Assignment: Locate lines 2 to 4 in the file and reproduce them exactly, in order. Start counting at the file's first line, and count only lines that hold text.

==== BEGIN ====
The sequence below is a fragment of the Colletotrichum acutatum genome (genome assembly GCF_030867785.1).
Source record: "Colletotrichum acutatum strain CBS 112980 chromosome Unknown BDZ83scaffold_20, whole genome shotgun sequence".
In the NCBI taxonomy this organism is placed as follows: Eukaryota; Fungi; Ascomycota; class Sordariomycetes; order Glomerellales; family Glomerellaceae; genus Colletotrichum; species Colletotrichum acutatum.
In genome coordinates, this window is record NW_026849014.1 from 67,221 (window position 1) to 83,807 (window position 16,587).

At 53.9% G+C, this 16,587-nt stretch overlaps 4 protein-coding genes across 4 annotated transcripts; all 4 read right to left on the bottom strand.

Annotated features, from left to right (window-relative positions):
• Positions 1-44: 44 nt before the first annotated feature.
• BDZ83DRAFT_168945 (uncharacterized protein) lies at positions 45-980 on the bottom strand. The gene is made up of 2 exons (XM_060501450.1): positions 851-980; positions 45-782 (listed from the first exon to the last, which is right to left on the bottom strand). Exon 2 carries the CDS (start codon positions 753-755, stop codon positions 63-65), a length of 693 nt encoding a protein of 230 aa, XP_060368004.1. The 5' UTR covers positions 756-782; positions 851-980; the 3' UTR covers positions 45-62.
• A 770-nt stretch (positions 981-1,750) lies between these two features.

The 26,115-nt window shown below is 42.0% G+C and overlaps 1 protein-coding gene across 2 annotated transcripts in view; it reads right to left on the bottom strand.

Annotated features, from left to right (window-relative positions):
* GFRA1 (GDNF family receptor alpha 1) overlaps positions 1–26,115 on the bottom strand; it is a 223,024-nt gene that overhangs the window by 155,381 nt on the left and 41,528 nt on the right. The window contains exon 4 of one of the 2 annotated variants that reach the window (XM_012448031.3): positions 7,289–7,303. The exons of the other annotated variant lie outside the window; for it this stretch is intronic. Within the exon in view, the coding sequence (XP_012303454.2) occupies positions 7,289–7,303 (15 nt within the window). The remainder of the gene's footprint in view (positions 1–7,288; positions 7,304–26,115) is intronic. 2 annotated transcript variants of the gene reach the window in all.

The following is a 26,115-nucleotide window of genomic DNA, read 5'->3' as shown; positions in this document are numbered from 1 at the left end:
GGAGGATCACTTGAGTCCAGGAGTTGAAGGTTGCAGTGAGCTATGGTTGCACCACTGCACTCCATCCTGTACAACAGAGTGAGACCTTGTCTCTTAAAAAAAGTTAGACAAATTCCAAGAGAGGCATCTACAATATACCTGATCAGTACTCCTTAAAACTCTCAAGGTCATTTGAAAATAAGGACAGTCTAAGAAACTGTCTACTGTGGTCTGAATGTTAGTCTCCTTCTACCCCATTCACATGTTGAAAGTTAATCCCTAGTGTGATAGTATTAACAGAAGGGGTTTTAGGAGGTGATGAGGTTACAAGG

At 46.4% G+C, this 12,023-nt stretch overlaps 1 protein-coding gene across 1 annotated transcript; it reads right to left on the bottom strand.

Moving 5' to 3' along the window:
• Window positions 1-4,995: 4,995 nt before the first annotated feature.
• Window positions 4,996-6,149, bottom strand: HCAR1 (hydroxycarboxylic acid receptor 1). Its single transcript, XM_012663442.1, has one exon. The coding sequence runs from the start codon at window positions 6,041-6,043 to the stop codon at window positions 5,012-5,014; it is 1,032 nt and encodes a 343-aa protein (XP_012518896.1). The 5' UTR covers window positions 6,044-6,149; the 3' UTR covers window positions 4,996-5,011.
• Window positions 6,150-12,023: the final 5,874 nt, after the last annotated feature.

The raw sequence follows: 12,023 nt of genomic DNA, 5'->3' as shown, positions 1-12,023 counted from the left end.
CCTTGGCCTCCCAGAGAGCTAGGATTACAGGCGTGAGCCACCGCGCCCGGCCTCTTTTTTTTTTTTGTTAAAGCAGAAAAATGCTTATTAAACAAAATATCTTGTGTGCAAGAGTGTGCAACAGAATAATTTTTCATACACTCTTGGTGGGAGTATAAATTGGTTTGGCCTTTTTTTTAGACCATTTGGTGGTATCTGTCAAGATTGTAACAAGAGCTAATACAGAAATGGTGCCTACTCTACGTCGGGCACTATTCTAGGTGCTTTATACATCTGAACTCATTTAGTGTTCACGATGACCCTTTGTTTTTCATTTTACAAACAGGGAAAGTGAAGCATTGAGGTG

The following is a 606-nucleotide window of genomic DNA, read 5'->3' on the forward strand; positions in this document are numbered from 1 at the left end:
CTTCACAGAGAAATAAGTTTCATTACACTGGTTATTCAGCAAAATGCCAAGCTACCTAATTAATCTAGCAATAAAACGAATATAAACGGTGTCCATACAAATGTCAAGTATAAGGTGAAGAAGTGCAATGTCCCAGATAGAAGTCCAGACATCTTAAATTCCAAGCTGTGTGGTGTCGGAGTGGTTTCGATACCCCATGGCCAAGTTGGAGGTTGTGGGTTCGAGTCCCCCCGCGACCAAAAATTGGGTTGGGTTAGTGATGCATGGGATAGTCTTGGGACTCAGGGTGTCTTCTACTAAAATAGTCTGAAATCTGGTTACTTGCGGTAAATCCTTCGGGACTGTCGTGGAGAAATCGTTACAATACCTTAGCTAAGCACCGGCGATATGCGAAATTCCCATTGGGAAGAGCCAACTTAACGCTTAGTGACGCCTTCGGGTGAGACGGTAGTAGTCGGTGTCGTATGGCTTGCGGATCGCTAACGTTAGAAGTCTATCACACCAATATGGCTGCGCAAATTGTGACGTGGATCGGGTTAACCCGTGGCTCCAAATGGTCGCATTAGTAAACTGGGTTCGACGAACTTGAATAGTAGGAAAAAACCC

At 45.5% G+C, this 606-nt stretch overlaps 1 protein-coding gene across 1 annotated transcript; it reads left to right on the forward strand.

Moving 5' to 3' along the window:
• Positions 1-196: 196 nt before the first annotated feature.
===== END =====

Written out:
Source record: "Colletotrichum acutatum strain CBS 112980 chromosome Unknown BDZ83scaffold_20, whole genome shotgun sequence".
In the NCBI taxonomy this organism is placed as follows: Eukaryota; Fungi; Ascomycota; class Sordariomycetes; order Glomerellales; family Glomerellaceae; genus Colletotrichum; species Colletotrichum acutatum.
In genome coordinates, this window is record NW_026849014.1 from 67,221 (window position 1) to 83,807 (window position 16,587).